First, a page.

If you decide on a pass or a shot, this is how it's done. Press and hold down your fire-button, point the joystick in the direction the ball is to go, again the farther you push, the harder the kick, and then release the fire-button. The player will then kick the ball and the longer you held down the fire-button, the 'higher' the ball will rise.
The player under control of your joystick may gain possession by various methods. A loose ball may be collected by running your man so that his feet co-incide with the position of the ball. If your opponents has possession, you may attempt a tackle, the outcome of which is decided by the accuracy of your approach to the ball and the comparative 'skill' levels of the two men involved. Of course, your opponent will attempt to dodge your tackle by dribbling the ball out of your path. Another way of getting the ball is by intercepting a pass. After a man has made a pass or attempted a shot, the ball is in flight and is no longer in possession of either side. Therefore the first man to reach and intercept the moving ball then takes possession.
Ball Out of Play
If the ball goes out of play then a throw-in, corner-kick or goal-kick is awarded as per the standard rules. The decision is given against the side to last have contact with the ball. A player from the side given the advantage is moved by the computer to the appropriate position, the whistle blows and play continues. A goal, when scored, is added to the total of the scoring side and play is resumed from the centre-spot with a kick-off.
Half-time and Full-time
At half-time, the two sides are switched, including the score-line, and the second half is played in reverse direction to the first. At full-time, the final whistle blows and, after a brief pause, the scores are set to zero, the men, returned to their playing positions for kick-off and all stamina levels. etc. are reset as per the levels you gave them in the Manager Module. The game is then ready to start another match. If you wish to reuse the Manager Module after a match has been played, you must restart the game completely by reloading from the start.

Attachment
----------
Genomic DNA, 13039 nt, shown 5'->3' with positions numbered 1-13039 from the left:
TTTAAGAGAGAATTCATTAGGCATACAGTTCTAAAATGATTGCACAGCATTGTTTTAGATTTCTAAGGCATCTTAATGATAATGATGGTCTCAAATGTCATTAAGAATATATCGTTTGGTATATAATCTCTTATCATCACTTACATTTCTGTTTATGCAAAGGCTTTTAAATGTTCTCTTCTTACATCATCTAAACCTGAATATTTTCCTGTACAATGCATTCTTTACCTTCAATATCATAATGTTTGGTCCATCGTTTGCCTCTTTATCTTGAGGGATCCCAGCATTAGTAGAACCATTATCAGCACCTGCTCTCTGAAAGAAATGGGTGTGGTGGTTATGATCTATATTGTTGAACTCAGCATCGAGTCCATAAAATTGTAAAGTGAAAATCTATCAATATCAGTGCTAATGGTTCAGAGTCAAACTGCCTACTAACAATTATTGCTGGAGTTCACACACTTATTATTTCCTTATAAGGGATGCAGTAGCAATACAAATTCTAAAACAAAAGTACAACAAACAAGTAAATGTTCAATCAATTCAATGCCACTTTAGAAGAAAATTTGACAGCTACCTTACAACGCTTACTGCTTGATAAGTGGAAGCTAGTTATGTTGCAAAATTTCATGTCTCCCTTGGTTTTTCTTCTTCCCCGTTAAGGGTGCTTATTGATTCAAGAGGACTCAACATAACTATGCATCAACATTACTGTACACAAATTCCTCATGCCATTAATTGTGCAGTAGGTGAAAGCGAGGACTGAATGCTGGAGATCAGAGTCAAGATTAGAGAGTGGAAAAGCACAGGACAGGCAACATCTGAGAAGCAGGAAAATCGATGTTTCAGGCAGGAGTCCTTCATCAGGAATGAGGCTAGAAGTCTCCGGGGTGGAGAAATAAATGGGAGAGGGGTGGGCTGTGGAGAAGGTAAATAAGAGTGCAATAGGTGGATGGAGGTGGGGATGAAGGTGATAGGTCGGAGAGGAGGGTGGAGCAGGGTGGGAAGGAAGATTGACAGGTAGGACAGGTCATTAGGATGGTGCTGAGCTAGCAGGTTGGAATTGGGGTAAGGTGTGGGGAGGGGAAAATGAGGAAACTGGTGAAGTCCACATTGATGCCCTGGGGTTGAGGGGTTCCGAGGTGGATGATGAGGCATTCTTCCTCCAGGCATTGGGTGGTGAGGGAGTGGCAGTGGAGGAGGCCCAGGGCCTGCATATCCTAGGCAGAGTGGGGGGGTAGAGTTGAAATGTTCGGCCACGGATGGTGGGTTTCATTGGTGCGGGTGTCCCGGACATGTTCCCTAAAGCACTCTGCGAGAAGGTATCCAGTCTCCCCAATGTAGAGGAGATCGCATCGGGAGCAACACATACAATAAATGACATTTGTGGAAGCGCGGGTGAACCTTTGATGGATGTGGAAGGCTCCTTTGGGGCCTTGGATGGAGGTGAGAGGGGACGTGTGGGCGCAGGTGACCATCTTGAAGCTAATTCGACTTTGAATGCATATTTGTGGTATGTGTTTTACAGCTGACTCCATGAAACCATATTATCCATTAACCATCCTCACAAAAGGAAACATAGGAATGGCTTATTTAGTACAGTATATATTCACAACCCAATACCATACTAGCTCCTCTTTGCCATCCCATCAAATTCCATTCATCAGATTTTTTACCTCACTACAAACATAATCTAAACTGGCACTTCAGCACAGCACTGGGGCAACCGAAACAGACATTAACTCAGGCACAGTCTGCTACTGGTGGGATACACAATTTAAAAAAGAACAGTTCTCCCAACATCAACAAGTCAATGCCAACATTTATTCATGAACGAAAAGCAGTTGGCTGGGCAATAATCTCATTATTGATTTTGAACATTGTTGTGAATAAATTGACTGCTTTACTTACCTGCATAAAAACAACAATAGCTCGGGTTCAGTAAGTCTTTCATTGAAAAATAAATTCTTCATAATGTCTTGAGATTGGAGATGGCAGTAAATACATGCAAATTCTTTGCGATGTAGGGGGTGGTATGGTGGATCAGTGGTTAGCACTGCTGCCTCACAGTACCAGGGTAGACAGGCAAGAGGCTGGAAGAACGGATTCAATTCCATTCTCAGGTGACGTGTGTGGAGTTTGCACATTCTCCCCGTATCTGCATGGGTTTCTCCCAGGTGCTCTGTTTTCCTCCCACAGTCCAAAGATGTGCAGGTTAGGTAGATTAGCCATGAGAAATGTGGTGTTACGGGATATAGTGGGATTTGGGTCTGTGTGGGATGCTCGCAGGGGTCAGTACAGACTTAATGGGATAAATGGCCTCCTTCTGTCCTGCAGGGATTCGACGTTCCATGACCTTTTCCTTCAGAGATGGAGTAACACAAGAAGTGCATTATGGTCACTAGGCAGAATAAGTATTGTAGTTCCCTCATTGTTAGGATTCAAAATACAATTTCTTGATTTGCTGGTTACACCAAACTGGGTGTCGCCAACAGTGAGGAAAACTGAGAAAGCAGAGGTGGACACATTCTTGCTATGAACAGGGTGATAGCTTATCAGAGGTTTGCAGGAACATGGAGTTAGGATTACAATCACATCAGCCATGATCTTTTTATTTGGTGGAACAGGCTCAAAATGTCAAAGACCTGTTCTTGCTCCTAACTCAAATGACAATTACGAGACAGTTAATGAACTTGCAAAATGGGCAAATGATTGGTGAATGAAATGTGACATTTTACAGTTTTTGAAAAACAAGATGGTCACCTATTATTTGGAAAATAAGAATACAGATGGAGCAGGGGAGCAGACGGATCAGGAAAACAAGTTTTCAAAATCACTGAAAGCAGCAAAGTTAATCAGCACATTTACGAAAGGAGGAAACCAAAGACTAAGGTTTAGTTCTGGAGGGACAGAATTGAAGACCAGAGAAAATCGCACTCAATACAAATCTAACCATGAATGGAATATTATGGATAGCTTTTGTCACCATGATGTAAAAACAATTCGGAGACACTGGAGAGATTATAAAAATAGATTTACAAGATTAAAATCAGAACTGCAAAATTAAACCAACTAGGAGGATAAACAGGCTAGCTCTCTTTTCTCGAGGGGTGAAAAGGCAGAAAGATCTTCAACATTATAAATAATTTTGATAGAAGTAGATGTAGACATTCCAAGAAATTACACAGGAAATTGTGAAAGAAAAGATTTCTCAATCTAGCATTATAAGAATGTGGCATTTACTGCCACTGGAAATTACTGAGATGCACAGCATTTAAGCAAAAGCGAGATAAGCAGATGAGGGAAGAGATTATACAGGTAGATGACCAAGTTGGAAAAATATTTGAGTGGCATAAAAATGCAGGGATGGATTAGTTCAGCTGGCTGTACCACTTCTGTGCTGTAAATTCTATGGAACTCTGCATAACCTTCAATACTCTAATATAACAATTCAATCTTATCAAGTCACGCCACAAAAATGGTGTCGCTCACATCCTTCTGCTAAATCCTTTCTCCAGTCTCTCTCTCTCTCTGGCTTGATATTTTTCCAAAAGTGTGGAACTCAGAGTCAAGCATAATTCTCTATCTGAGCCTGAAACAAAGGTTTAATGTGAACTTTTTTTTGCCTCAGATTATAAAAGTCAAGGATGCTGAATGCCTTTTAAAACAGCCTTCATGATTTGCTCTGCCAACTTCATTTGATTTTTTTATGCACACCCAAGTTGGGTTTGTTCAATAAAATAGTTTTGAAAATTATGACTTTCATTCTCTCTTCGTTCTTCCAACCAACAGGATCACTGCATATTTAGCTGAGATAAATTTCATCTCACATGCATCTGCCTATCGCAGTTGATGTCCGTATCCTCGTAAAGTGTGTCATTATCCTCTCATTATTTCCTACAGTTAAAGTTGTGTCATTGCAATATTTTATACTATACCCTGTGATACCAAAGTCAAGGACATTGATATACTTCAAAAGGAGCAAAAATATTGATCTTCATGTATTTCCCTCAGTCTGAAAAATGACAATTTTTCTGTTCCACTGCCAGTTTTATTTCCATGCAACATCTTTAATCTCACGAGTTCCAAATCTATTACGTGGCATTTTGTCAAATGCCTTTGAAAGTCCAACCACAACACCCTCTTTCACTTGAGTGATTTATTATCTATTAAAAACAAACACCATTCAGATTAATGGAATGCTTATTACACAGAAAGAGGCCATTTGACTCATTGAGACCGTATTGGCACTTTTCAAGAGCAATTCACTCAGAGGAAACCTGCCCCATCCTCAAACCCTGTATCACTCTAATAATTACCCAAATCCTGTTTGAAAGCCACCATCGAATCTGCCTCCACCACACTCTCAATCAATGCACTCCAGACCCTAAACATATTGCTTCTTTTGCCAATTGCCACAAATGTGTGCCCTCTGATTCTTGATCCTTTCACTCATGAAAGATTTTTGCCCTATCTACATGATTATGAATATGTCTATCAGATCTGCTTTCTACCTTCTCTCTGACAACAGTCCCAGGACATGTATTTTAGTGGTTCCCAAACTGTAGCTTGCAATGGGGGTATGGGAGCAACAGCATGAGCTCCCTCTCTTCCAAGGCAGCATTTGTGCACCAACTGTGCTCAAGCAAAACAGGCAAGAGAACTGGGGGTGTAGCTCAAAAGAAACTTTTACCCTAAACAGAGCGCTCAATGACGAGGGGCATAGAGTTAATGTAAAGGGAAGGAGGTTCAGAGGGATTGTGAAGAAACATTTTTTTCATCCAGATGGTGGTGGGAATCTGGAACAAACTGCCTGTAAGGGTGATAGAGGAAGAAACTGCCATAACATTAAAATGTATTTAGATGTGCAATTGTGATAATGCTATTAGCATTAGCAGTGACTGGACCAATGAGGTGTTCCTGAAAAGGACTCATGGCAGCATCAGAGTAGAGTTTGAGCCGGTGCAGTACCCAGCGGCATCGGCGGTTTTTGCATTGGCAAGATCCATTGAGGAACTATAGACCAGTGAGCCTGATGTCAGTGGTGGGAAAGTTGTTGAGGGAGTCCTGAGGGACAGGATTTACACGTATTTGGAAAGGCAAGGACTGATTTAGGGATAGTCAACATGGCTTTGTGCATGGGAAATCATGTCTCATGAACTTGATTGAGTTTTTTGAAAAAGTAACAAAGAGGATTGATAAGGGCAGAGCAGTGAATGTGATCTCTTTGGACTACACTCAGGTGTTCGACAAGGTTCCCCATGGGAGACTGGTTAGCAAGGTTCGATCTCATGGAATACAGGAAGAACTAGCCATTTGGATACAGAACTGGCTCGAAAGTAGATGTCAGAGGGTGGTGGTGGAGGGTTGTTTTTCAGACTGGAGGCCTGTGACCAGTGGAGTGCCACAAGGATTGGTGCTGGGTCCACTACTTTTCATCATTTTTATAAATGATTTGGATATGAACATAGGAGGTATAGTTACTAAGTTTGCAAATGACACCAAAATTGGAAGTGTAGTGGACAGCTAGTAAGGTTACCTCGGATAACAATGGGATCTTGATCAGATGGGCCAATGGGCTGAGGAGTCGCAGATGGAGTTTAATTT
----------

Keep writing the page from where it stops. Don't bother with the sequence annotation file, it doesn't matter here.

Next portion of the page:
Control of Men and Goalkeeper
As you pass control from one man to another, the number of the man selected appears at the bottom of the screen, on the side of the pitch you are defending. The controlled man is also indicated on the pitch by the presence of a short black line just below him. The goalkeeper is shown wearing the same colour shirt as the outfield players, but he is high-lighted by the presence of a permanent 'broken' black line beneath him.
'Injuries' And Their Effects
The types of injuries that may be optionally allocated to your men by the computer, are those that could be described as 'minor'. After all, a seriously injured player would not be called upon to play. The effects of the various types of injury are as follows:
Cold Infection Stamina reduced 50%
Bruised Leg Accuracy reduced 50%
Stitched Wound Skill reduced 50%
Strained Thigh Stamina and Accuracy reduced 50%
Pulled Muscle Stamina and Skill reduced 50%
Bobby Charlton Soccer has been designed to make full use of the 'variable' nature of analogue (or proportional) joysticks and there is no doubt that a more enjoyable game is to be had when analogue joysticks are used. However, the option to use keyboard keys in place of joysticks has been included, particularly for the convenience of Acorn Electron owners who need to install the Plus-1 interface module in order that analogue joysticks can be used. For those players who wish to use the keyboard option (keys described below), the action of varying the speed of running, or force with which the ball is kicked, is determined in relation to 'how-long' the appropriate key(s) is held down. Direction other than straight up and down or stragiht across are achieved by proportional use of two keys simultaneously. The key representing the fire button works in exactly the same way as the fire button on the joystick. When the keyboard option is selected, the joysticks are disabled and vice-versa.
1 - Toggle red team between manual and auto
2 - Toggle blue team between manual and auto
3 - Toggle sound on/off
8 - Jump to end of match
0 - Toggle pitch colour
X - Left, C - Right, A - Up, Z - Down, V - Fire
< - Left, > - Right, : - Up, / - Down, M - Fire
Instructions' Source : BOBBY CHARLTON SOCCER (Dacc) Back and Inner Inlay